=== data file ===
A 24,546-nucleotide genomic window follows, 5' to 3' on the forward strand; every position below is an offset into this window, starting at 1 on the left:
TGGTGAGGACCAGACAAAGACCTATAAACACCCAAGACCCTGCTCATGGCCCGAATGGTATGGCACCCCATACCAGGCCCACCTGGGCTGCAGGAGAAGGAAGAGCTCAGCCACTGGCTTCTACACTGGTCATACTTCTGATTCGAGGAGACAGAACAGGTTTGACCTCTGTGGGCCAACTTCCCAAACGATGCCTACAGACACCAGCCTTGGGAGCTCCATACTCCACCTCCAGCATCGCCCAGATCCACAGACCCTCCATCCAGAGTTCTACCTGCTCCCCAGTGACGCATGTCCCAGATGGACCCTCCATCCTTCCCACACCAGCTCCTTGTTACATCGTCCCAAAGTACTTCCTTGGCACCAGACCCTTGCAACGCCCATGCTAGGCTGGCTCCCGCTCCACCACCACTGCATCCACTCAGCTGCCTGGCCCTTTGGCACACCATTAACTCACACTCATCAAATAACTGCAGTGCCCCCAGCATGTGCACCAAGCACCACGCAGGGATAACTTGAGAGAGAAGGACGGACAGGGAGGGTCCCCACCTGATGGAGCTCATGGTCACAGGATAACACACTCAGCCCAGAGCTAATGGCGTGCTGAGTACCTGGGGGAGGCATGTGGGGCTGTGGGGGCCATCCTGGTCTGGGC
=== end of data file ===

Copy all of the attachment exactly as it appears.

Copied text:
A 24,546-nucleotide genomic window follows, 5' to 3' on the forward strand; every position below is an offset into this window, starting at 1 on the left:
TGGTGAGGACCAGACAAAGACCTATAAACACCCAAGACCCTGCTCATGGCCCGAATGGTATGGCACCCCATACCAGGCCCACCTGGGCTGCAGGAGAAGGAAGAGCTCAGCCACTGGCTTCTACACTGGTCATACTTCTGATTCGAGGAGACAGAACAGGTTTGACCTCTGTGGGCCAACTTCCCAAACGATGCCTACAGACACCAGCCTTGGGAGCTCCATACTCCACCTCCAGCATCGCCCAGATCCACAGACCCTCCATCCAGAGTTCTACCTGCTCCCCAGTGACGCATGTCCCAGATGGACCCTCCATCCTTCCCACACCAGCTCCTTGTTACATCGTCCCAAAGTACTTCCTTGGCACCAGACCCTTGCAACGCCCATGCTAGGCTGGCTCCCGCTCCACCACCACTGCATCCACTCAGCTGCCTGGCCCTTTGGCACACCATTAACTCACACTCATCAAATAACTGCAGTGCCCCCAGCATGTGCACCAAGCACCACGCAGGGATAACTTGAGAGAGAAGGACGGACAGGGAGGGTCCCCACCTGATGGAGCTCATGGTCACAGGATAACACACTCAGCCCAGAGCTAATGGCGTGCTGAGTACCTGGGGGAGGCATGTGGGGCTGTGGGGGCCATCCTGGTCTGGGC